It’s time to reopen the toilets

We need a rapid return to normality, but closed toilets present a major obstacle.

Robert Jackman

Topics Covid-19 UK

Rejoice! Now that it is legal to meet friends outside, Brits can look forward to a summer of outdoor socialising. Except there is one big problem, and it is one that will have occurred to anyone who has ventured to a beach or park lately. Just where are you supposed to pee?

The shortage of public toilets in Britain was bordering on scandalous long before the coronavirus arrived. With cash-strapped councils unable to afford the upkeep, public loos have been closing at a staggering rate. Tragically, older and disabled people have been forced to think twice about leaving the house. Toilet discrimination is real.

In normal times this was mitigated – in part – by the provision of public toilets being effectively outsourced to the hospitality sector. Those prone to a stroll became accustomed to seeking out the nearest Costa or Wetherspoons, where low-paid staff are unlikely to object to occasional chancers using the facilities. West End luvvies like me swear by the Royal Opera House and National Theatre, whose sparkling and spacious bogs used to be open all day.

Now everything has changed. While pubs and coffee shops are taking advantage of their new freedoms to run takeaway services, I haven’t come across a single establishment that has opened up its toilets – even to paying customers. The government’s diktat on non-essential shops (open from this week) says that loos must remain closed. And the small number of toilets run by councils have largely stayed shut.

With parks full of weekend picnickers, many Londoners are already resorting to peeing in the bushes. But that’s not an option available to everyone, and many are taking dangerous steps to avoid embarrassment. Shockingly, a pregnant woman told the Guardian she had developed a urinary tract infection after being unable to find a toilet near Hyde Park. That’s something that should shame every killjoy council official in Britain.

Instead many councils are choosing to take advantage of this shameful situation to raise revenue. Earlier this month, Hackney Council handed out so many fines for peeing in parks that its officers apparently ran out of paper. I can almost imagine council officials hiding in the bushes with their clipboards ready, like those creepy paparazzi who used to hang around cottaging hotspots in Hampstead Heath.

Of course, some authorities have been better than others. I’m pleased to see that Westminster Council has reopened the Embankment toilets, just next to Victoria Embankment Gardens (an excellent picnic spot by the way). After its crackdown on park drinkers, Hackney Council has now opened the loos at London Fields (though the queue on Saturday rivalled the famous Rees-Mogg conga line).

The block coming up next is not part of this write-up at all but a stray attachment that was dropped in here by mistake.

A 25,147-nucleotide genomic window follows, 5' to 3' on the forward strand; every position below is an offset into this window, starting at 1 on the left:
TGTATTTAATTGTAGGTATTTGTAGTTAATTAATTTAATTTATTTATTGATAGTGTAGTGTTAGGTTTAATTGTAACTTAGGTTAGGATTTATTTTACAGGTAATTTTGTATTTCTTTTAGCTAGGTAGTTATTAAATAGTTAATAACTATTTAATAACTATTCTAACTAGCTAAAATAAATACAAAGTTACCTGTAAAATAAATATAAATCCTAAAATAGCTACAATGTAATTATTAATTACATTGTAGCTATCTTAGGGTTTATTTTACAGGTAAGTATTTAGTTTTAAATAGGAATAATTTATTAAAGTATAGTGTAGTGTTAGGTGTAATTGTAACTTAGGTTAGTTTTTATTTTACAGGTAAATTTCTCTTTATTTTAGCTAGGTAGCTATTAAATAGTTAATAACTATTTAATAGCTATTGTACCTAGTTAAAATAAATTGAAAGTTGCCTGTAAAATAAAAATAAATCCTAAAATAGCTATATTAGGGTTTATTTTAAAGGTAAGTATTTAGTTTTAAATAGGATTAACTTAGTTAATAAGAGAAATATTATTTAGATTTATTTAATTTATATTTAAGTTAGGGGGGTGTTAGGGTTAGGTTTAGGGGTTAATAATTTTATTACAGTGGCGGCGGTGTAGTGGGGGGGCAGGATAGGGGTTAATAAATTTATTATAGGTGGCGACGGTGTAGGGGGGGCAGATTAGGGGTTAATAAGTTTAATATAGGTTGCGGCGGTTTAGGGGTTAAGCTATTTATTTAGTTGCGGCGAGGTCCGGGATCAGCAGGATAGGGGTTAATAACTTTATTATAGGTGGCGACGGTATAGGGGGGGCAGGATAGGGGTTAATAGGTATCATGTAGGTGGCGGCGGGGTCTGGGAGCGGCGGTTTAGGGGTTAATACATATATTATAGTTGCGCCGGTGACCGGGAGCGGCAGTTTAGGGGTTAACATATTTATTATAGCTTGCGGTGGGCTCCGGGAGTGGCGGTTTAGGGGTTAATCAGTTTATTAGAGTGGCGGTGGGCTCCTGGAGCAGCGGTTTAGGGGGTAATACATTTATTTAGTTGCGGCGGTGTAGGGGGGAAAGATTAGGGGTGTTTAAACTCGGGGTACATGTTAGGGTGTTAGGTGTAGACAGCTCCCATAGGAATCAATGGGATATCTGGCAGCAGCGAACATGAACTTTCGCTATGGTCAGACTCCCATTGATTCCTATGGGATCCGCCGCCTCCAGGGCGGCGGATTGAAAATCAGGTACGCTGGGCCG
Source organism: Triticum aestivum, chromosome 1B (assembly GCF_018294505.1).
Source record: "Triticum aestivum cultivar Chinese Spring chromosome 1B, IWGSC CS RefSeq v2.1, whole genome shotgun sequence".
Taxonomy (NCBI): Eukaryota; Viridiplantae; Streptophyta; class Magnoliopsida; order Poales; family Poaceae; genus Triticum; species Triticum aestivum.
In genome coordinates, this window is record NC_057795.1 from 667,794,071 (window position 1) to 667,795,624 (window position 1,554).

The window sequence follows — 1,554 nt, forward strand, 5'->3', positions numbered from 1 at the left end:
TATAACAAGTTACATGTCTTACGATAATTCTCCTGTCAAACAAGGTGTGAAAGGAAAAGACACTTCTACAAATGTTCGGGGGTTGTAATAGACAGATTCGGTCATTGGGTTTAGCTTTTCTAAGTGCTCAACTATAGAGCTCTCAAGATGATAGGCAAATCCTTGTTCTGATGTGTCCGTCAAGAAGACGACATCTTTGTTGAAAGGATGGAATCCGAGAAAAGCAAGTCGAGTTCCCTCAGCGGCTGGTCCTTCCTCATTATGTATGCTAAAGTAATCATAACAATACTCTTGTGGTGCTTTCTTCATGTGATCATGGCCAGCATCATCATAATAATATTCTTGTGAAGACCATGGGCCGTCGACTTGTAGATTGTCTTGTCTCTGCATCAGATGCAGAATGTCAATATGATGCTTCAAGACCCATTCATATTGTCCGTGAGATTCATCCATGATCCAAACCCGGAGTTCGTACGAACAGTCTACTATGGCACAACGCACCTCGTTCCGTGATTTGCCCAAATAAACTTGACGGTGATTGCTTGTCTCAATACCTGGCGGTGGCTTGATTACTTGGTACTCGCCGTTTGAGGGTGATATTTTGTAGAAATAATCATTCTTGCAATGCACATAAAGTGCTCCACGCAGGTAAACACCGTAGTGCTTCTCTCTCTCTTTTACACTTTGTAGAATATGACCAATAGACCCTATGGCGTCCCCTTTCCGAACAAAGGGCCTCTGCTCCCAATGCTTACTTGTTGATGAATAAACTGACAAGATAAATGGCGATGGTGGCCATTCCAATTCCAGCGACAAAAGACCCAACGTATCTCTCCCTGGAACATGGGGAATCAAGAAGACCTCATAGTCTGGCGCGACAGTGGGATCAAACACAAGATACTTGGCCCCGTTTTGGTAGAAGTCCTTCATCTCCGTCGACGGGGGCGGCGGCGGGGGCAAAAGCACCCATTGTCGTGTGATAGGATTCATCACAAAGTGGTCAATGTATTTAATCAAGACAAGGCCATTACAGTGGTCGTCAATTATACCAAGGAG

What I would like to see, though, is more activists and campaigners picking up the mantle and asking councils to open the remaining toilets. We also need to call on the government to revise its guidance on non-essential retailers, allowing them to open toilets.

I have been disappointed by the relative silence from London Loo Codes, the anonymous Twitter account that has been lauded in the past for its work disseminating the access codes for coffee-shop toilets. Since lockdown, its account has been near silent, only sharing the details of one public loo last week. Before that, they had stuck to calling on their followers to ‘stay at home’ (how very radical…).

I would also like to hear more from Caroline Criado-Perez, the popular feminist campaigner who has done stellar work on how the provision of toilets in theatres and shops disadvantages women. Perhaps she could persuade Persephone Books – London’s feminist bookshop in Bloomsbury – to open its toilets to women and girls? It would echo the quiet radicalism of Selfridges, which took a big step for gender equality last century when it became the first department store to open women’s toilets.

The most draconian elements of our shameful lockdown – the criminalisation of leaving the house ‘unnecessarily’ – are finally being removed, but the toilet fiasco shows how the battle is changing. Despite news that the economy is on course for its worst contraction in modern history, Downing Street seems intent on designing a system which restores our freedoms in theory while creating new obstacles against going back to normality any time soon.

Take the travel quarantine, which while falling short of actually criminalising foreign travel still makes it near impossible for those in work to visit relatives or loved ones abroad this summer. You can almost hear the misanthropic lockdown cheerleaders crowing at their victory. ‘Well, if you really wanted to see your grandmother, you would be happy to spend two weeks under house arrest’, they will say.

Human-rights law rightly functions on the principle that some of the most objectionable discrimination is indirect. A job advert can be expressly open to men and women, for example, but if it specifies that the successful applicant must have a beard it will still be regarded as blatant gender discrimination. The removal of all toilets is similarly discriminatory: it’s a rule that unfairly punishes some groups more than others.

So let’s do the right thing and get those toilets reopened. Our summer and our freedom depend on it.

Robert Jackman is a critic and writer with the Spectator.

Picture by: Getty.

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Topics Covid-19 UK


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